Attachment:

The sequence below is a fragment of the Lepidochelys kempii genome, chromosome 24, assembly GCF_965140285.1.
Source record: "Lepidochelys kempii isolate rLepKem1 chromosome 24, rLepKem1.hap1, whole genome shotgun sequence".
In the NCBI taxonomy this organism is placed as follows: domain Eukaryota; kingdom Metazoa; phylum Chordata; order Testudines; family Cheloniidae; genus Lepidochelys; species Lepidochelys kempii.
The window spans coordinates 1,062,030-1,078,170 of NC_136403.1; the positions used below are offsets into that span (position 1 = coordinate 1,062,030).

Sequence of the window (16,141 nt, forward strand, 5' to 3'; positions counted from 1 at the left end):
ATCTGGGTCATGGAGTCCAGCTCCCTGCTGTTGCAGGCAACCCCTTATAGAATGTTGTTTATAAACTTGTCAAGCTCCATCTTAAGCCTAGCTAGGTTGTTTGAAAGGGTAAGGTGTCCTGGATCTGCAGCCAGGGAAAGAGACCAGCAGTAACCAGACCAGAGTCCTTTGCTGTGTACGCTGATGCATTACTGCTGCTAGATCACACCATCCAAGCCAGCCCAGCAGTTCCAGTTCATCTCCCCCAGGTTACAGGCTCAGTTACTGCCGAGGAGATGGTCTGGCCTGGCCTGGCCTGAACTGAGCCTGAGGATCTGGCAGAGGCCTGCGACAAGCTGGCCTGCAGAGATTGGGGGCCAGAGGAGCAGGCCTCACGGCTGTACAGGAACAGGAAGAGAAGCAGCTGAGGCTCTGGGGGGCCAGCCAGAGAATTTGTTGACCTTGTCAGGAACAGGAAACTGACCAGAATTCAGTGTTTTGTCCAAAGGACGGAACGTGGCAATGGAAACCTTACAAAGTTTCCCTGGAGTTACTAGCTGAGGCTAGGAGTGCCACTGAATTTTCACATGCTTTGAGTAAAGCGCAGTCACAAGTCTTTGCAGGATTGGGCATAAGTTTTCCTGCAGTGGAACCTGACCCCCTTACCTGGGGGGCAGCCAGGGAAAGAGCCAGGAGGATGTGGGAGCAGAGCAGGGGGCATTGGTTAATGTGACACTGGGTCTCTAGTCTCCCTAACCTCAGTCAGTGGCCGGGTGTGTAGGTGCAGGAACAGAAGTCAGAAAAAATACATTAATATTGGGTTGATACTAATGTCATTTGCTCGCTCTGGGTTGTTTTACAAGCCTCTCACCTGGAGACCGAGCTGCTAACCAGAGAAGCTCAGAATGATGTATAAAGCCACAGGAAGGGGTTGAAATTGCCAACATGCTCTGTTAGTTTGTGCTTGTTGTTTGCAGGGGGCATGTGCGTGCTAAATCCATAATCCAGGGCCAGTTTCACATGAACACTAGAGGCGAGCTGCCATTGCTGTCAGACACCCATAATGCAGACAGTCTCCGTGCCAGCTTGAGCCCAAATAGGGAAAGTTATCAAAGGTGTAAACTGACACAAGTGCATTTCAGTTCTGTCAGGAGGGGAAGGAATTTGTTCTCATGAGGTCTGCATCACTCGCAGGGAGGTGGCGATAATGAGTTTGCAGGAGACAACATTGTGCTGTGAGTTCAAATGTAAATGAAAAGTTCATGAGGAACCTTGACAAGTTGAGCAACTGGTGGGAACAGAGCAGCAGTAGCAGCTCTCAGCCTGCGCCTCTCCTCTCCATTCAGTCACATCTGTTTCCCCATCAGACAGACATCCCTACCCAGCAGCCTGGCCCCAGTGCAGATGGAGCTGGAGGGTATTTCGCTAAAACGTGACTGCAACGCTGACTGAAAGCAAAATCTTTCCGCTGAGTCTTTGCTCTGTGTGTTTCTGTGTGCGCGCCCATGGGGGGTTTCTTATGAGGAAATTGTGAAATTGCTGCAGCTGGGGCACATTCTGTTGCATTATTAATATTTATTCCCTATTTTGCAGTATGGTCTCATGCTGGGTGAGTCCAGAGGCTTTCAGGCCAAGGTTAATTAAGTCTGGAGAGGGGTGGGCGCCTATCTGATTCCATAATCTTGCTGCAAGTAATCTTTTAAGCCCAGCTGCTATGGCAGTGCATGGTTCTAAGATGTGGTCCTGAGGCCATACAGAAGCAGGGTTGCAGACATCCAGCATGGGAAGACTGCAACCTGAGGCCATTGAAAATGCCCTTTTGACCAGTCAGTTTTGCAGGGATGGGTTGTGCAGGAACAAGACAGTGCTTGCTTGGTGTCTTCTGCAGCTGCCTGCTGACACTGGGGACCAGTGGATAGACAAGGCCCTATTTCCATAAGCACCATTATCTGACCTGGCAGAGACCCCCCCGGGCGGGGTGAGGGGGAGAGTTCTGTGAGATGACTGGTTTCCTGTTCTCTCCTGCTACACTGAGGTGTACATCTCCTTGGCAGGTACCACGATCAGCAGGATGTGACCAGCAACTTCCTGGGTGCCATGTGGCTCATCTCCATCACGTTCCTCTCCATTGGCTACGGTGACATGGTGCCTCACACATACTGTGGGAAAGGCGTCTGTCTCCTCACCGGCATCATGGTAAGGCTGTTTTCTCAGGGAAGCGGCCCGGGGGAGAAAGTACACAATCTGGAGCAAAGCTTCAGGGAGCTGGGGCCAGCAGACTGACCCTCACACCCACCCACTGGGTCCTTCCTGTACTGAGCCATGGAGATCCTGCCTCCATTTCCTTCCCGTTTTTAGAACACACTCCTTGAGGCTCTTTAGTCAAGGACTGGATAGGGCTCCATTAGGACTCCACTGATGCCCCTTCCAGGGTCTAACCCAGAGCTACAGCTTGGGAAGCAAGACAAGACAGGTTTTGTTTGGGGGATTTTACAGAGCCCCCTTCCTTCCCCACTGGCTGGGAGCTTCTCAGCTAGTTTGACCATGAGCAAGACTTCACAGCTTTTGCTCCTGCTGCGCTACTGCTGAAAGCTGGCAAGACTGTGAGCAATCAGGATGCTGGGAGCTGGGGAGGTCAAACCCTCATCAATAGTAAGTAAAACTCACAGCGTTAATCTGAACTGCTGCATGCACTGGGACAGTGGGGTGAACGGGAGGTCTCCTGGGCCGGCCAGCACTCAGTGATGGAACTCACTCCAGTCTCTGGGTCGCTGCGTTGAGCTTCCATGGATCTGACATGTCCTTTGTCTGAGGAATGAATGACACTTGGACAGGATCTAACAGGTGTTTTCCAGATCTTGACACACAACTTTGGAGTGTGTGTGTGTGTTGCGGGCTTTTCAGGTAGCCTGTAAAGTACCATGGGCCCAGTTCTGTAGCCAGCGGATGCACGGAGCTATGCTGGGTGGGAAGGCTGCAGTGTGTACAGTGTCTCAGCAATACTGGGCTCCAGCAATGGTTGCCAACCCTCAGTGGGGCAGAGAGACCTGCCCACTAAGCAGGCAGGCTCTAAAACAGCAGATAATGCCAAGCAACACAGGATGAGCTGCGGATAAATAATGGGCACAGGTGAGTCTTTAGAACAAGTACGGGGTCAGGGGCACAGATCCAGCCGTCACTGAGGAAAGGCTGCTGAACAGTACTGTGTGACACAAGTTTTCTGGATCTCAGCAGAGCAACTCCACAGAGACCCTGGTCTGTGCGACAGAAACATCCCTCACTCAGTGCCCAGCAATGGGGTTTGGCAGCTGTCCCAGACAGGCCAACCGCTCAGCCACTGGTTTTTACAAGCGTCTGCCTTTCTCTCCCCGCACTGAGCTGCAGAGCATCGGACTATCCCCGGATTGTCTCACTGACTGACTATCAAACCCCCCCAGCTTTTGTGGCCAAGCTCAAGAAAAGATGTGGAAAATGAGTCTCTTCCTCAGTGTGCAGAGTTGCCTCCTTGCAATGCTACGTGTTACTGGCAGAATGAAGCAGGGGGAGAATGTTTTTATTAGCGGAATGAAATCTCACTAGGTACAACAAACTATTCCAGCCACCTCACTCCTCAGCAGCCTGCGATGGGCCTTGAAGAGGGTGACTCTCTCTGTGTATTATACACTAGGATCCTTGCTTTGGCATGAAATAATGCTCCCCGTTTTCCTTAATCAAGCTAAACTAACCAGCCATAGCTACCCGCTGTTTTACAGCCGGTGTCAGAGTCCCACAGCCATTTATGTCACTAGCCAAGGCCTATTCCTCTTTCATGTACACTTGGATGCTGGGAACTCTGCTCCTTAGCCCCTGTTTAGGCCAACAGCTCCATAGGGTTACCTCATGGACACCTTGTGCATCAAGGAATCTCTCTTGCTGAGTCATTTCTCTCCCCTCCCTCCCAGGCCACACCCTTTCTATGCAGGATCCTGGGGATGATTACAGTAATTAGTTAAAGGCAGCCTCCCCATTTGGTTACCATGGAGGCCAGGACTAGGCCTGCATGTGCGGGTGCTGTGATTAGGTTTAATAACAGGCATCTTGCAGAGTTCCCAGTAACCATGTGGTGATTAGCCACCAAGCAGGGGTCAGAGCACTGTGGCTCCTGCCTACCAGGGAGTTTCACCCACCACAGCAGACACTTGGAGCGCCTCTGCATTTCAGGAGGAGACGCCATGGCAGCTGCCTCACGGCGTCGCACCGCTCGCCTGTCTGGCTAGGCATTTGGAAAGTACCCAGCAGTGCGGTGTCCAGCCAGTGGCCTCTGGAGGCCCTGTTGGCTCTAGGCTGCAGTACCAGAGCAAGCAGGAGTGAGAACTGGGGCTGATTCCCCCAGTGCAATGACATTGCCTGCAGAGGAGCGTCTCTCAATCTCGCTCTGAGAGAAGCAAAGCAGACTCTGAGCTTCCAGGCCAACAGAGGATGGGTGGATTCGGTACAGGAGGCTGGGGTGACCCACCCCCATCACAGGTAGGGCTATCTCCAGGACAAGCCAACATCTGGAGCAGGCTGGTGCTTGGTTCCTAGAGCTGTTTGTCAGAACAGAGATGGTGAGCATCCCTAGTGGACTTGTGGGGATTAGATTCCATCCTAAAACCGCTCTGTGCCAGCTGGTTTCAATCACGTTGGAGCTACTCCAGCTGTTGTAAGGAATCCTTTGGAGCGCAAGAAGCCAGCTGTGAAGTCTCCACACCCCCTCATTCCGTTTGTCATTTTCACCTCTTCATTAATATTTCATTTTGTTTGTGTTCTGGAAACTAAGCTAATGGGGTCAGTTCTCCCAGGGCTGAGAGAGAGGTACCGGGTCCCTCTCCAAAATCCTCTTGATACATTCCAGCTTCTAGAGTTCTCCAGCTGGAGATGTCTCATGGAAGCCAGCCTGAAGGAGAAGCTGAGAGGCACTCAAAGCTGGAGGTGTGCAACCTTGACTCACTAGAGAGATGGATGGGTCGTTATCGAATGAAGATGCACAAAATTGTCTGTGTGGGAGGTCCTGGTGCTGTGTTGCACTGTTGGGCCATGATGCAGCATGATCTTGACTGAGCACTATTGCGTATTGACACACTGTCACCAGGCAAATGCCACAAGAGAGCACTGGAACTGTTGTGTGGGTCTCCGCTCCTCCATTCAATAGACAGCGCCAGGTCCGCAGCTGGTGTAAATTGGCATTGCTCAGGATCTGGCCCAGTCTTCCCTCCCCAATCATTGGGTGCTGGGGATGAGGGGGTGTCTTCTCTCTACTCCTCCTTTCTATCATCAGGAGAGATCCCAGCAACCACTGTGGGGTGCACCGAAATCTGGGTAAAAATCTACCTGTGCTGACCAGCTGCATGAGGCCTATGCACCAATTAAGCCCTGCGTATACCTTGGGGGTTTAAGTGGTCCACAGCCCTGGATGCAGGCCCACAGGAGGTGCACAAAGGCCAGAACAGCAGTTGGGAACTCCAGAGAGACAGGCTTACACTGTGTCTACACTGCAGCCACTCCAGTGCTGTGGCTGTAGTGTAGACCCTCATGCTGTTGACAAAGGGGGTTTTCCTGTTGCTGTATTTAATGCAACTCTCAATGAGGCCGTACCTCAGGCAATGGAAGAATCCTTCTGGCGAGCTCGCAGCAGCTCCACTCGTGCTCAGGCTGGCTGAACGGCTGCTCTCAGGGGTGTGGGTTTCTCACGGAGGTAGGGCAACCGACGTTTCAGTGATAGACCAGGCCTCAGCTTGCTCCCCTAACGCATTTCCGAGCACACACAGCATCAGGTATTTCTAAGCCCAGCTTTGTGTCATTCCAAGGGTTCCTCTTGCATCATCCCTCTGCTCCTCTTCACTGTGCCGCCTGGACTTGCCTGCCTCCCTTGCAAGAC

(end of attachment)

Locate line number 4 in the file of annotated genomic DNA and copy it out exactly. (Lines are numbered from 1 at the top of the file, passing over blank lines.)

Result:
The window spans coordinates 1,062,030-1,078,170 of NC_136403.1; the positions used below are offsets into that span (position 1 = coordinate 1,062,030).